Working out in a hot environment delivers significant fitness benefits by triggering biological adaptations that benefit overall performance. These adaptations stay with us even when we stop training in a hot environment, though it is unclear if subsequently; over time they fade or simply become dormant. One unexpected side effect of training in a hot environment is central nervous system (CNS) fatigue which impairs our ability to think clearly. [15] It also affects motivation and coordination. Provided a little care is taken and we proceed in small steps each time so that we can get acclimated properly, working out in a hot environment should be added to the techniques used to help improve overall fitness, faster.

Sources

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2. Limits to Exercise Performance in the Heat. M. Hargreaves, M. Febbraio School of Human Movement, Deakin University, Burwood, and Department of Physiology, The University of Melbourne, Parkville, Australia.

3. Lorenzo S, Minson CT, Babb TG, Halliwill JR. Lactate threshold predicting time-trial performance: impact of heat and acclimation. J Appl Physiol (1985). 2011;111(1):221–227. doi:10.1152/japplphysiol.00334.2011

4. Institute of Medicine (US) Committee on Military Nutrition Research; Marriott BM, editor. Fluid Replacement and Heat Stress. Washington (DC): National Academies Press (US); 1994. 16, Changes in Plasma Volume During Heat Exposure in Young and Older Men

5. J Appl Physiol Respir Environ Exerc Physiol. 1979 Nov;47(5):978-84. Effect of training and heat acclimation on exercise responses of sedentary females. Fortney SM, Senay LC Jr.

6. Lorenzo S, Halliwill JR, Sawka MN, Minson CT. Heat acclimation improves exercise performance. J Appl Physiol (1985). 2010;109(4):1140–1147. doi:10.1152/japplphysiol.00495.2010

7. Institute of Medicine (US) Committee on Military Nutrition Research; Marriott BM, editor. Fluid Replacement and Heat Stress. Washington (DC): National Academies Press (US); 1994. 10, Potassium Deficiency as the Result of Training in Hot Weather.

8. Bates GP, Miller VS. Sweat rate and sodium loss during work in the heat. J Occup Med Toxicol. 2008;3:4. Published 2008 Jan 29. doi:10.1186/1745-6673-3-4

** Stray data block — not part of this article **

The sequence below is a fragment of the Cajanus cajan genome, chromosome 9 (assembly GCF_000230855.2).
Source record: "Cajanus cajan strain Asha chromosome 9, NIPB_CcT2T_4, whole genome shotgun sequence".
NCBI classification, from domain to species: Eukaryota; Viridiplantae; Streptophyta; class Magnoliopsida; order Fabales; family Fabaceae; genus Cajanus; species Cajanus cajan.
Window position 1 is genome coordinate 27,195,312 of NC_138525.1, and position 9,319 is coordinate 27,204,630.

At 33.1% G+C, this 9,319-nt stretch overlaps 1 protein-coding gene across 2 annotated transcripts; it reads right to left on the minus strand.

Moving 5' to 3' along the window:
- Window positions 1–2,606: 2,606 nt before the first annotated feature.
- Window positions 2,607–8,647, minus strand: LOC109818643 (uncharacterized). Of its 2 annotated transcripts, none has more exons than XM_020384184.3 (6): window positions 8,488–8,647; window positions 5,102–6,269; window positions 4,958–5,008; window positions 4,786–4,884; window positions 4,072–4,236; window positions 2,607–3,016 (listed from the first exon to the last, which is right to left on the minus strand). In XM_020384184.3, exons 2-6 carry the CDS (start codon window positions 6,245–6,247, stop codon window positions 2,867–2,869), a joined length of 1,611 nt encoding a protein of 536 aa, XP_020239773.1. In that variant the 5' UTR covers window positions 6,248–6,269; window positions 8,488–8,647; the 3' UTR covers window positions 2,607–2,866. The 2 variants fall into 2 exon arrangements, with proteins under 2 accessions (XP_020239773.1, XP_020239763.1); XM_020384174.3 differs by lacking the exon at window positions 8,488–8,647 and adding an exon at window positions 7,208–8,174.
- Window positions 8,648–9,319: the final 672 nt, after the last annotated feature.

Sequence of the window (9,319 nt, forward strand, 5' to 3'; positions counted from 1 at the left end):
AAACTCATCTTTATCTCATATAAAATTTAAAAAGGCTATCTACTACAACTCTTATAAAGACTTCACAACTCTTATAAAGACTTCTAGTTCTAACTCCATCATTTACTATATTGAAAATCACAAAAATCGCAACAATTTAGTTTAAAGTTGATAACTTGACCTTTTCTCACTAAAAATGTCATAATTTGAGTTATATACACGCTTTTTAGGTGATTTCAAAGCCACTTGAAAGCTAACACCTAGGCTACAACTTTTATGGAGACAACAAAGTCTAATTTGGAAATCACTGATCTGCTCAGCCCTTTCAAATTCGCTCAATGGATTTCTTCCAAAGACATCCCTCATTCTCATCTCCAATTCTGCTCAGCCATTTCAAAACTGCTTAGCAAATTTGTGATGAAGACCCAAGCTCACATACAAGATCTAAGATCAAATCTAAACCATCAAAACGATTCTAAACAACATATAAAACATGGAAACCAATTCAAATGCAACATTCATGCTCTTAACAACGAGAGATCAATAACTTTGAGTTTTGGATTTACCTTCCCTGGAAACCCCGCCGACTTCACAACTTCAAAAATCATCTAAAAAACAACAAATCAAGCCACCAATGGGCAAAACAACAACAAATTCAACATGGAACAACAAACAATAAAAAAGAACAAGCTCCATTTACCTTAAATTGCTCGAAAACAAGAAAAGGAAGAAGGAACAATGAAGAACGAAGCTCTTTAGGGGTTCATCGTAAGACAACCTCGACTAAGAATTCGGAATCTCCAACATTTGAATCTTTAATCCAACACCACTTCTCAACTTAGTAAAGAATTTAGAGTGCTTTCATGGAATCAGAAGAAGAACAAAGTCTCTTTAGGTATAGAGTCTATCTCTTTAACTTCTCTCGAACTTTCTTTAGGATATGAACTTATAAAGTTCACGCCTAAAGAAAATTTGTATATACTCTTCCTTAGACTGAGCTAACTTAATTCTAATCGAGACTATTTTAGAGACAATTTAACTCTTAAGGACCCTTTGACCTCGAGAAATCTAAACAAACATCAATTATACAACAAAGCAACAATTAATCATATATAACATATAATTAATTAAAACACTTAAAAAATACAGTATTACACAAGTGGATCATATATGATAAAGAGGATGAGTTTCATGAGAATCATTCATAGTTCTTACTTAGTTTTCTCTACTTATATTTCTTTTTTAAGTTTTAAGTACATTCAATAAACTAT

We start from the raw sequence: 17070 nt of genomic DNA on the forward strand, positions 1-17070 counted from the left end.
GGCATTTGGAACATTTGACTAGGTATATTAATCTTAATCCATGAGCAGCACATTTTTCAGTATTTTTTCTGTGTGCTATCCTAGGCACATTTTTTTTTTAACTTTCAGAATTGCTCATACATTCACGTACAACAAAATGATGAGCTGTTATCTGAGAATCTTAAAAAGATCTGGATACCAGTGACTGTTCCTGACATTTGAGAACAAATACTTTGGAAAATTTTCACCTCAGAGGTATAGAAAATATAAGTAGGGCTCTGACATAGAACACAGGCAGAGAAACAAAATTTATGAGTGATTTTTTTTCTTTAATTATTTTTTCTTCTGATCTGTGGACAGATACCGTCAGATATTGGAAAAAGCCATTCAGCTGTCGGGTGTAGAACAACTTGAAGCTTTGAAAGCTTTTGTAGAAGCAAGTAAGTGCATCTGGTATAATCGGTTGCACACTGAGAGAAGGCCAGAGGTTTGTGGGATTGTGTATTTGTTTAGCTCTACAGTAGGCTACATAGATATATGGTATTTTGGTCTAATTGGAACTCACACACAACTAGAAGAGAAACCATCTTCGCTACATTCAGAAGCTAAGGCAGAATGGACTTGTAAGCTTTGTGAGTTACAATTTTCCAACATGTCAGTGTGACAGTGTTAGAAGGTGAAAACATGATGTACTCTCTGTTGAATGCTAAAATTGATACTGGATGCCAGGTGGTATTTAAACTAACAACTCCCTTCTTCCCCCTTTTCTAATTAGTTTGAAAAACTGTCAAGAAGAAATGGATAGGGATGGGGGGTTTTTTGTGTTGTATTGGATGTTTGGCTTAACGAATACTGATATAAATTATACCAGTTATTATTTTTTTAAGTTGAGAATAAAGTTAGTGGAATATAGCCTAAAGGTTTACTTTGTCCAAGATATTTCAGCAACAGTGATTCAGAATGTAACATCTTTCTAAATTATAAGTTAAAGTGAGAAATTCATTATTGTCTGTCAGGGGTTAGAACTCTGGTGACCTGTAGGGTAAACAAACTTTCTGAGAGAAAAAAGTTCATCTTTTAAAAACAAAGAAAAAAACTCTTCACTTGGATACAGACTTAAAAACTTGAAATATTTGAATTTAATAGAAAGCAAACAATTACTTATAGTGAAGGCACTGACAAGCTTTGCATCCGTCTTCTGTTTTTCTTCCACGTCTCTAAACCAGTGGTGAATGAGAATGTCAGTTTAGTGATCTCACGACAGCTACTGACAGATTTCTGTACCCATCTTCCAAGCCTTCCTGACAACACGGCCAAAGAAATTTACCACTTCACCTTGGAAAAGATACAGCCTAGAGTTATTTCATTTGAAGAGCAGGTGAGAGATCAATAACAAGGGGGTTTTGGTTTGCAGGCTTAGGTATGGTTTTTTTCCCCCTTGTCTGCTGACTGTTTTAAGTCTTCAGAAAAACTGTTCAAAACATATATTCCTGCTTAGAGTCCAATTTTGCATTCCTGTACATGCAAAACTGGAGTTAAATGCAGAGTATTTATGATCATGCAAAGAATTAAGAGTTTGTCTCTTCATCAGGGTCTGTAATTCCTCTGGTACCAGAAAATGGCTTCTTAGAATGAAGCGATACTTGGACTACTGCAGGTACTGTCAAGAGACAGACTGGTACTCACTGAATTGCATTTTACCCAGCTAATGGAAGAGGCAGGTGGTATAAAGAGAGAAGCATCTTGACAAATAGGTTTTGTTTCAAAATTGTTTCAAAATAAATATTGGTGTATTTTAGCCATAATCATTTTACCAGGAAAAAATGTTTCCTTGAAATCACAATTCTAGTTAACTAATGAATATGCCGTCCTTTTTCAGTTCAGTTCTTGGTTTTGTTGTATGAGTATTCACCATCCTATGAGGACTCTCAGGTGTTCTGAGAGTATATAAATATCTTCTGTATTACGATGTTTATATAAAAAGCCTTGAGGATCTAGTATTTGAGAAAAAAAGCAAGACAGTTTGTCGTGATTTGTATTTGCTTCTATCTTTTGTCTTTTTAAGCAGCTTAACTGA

9. Montain, Scott & E. LAIRD, JANET & A. LATZKA, WILLIAM & Sawka, Michael. (1997). Aldosterone and vasopressin responses in the heat: Hydration level and exercise intensity effects. Medicine and science in sports and exercise. 29. 661-8. 10.1097/00005768-199705000-00012.

10. Garrett AT, Creasy R, Rehrer NJ, Patterson MJ, Cotter JD. Effectiveness of short-term heat acclimation for highly trained athletes. Eur J Appl Physiol. 2012 May;112(5):1827-37. doi: 10.1007/s00421-011-2153-3. Epub 2011 Sep 14. PubMed PMID: 21915701.

11. J Sci Med Sport. 2007 Aug;10(4):259-62. Epub 2006 Jul 31. Effect of post-exercise sauna bathing on the endurance performance of competitive male runners. Scoon GS1, Hopkins WG, Mayhew S, Cotter JD.

12. Trangmar SJ, Chiesa ST, Stock CG, Kalsi KK, Secher NH, González-Alonso J. Dehydration affects cerebral blood flow but not its metabolic rate for oxygen during maximal exercise in trained humans. J Physiol. 2014 Jul 15;592(14):3143-60. doi: 10.1113/jphysiol.2014.272104. Epub 2014 May 16. PubMed PMID: 24835170; PubMed Central PMCID: PMC4214665.

13. Montain, Scott & A. Latzka, William & Sawka, Michael. (1999). Fluid Replacement Recommendations for Training in Hot Weather. Military medicine. 164. 502-8. 10.1093/milmed/164.7.502.

14. Akerman AP, Tipton M, Minson CT, Cotter JD. Heat stress and dehydration in adapting for performance: Good, bad, both, or neither?. Temperature (Austin). 2016;3(3):412–436. Published 2016 Jul 27. doi:10.1080/23328940.2016.1216255

15. Nybo L. CNS fatigue provoked by prolonged exercise in the heat. Front Biosci (Elite Ed). 2010 Jan 1;2:779-92. Review. PubMed PMID: 20036922.